Use this URL to cite or link to this record in EThOS: http://ethos.bl.uk/OrderDetails.do?uin=uk.bl.ethos.625690
Title: The role of endobronchial ultrasound-guided transbronchial needle aspiration in the diagnosis of mediastinal lymphadenopathy
Author: Navani, N.
Awarding Body: University College London (University of London)
Current Institution: University College London (University of London)
Date of Award: 2011
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Abstract:
Endobronchial ultrasound-guided transbronchial needle aspiration (EBUS-TBNA) is a novel procedure for the diagnosis of mediastinal lymphadenopathy. Its utility in clinical practice for the diagnosis of patients presenting with mediastinal lymphadenopathy is unknown. This thesis describes the learning curve associated with EBUS-TBNA using cumulative sum analysis and then the diagnostic yield of EBUS-TBNA in different clinical scenarios. EBUS-TBNA was combined with standard bronchoscopy in patients with suspected sarcoidosis in a prospective trial. The role of EBUS-TBNA in patients with tuberculous lymphadenopathy and also patients with extra-thoracic malignancy was then clarified in multi-centre studies. A further prospective trial (REMEDY) aimed to ascertain whether mediastinoscopies could be prevented in patients presenting with isolated mediastinal lymphadenopathy. The utility of the specimens from EBUS-TBNA for sub-typing and genotyping of non-small cell lung cancer are also described in a multi-centre study. Finally, the results from a major multi-centre randomised controlled trial (Lung-BOOST) are presented, investigating whether EBUS-TBNA should be implemented as a first test in patients with suspected lung cancer. The data included in this thesis demonstrate that EBUS-TBNA has high diagnostic yield in patients with sarcoidosis, tuberculosis and extra-thoracic malignancy. For the first time, the REMEDY trial demonstrates that EBUS-TBNA can prevent 87% of mediastinoscopies in patients with isolated mediastinal lymphadenopathy. In patients with lung cancer, specimens from EBUS-TBNA are suitable for sub-typing and genotyping of NSCLC and results from the randomised Lung-BOOST trial demonstrate that when EBUS-TBNA is used as an initial investigation in patients with suspected lung cancer the time to treatment decision is significantly reduced.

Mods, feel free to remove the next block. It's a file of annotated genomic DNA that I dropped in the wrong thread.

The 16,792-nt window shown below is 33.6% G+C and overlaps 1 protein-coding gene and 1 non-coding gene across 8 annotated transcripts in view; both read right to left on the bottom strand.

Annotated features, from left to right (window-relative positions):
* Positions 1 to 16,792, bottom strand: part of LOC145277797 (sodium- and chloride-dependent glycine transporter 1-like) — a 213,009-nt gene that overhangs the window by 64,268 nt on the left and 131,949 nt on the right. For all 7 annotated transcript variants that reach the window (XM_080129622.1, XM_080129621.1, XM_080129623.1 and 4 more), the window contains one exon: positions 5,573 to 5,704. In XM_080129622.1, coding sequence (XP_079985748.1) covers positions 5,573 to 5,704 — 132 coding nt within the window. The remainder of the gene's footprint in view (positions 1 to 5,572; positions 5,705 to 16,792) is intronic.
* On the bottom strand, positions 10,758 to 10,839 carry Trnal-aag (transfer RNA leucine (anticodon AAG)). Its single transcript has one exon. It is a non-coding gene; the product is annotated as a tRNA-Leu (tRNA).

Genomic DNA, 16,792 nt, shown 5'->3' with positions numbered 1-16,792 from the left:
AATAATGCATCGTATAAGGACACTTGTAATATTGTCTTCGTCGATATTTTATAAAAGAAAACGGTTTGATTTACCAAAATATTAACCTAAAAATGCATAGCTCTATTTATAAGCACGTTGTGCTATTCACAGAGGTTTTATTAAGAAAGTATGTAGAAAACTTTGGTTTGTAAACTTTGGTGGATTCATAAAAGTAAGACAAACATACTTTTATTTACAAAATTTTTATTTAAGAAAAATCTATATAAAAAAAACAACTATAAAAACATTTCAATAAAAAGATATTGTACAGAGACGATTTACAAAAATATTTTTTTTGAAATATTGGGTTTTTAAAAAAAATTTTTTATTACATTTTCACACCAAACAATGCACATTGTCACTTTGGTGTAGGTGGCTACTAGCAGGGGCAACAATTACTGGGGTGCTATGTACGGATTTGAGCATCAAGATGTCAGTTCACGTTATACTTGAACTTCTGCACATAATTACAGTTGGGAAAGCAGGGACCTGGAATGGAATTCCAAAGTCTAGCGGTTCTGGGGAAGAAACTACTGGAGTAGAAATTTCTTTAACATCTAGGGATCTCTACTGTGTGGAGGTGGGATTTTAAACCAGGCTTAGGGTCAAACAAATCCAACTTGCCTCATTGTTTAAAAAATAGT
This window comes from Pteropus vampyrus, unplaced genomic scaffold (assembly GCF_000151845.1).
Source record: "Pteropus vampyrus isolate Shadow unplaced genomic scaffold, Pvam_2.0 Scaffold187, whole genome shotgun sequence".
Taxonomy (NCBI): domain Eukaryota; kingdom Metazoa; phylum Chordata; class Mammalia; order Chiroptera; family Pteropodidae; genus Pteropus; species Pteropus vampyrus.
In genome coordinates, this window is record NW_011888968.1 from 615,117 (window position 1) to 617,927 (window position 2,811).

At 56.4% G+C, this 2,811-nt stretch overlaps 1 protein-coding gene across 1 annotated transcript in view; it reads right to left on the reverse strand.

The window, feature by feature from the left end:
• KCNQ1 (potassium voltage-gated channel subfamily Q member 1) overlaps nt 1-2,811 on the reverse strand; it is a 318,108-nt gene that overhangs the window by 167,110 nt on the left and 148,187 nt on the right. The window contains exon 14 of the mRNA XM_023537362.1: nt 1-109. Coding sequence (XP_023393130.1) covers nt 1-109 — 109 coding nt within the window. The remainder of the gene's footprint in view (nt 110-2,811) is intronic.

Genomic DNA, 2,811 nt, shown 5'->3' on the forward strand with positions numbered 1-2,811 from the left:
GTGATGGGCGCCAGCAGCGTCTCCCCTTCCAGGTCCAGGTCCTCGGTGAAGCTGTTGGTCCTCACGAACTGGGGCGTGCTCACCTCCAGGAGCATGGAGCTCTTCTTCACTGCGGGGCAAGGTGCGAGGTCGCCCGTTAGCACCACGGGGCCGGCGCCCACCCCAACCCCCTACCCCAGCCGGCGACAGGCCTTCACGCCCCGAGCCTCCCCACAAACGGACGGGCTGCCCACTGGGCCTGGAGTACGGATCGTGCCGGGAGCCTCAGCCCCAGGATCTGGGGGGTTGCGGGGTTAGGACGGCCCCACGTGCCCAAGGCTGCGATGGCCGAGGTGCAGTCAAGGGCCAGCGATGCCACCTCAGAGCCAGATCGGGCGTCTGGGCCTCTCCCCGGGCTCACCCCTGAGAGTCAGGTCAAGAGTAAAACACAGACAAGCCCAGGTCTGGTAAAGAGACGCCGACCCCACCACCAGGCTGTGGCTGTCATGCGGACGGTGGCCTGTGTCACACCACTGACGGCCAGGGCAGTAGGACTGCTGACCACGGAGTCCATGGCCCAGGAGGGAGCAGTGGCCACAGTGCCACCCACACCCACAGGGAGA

Supervisor: Not available Sponsor: Not available
Qualification Name: Thesis (Ph.D.) Qualification Level: Doctoral
EThOS ID: uk.bl.ethos.625690  DOI: Not available
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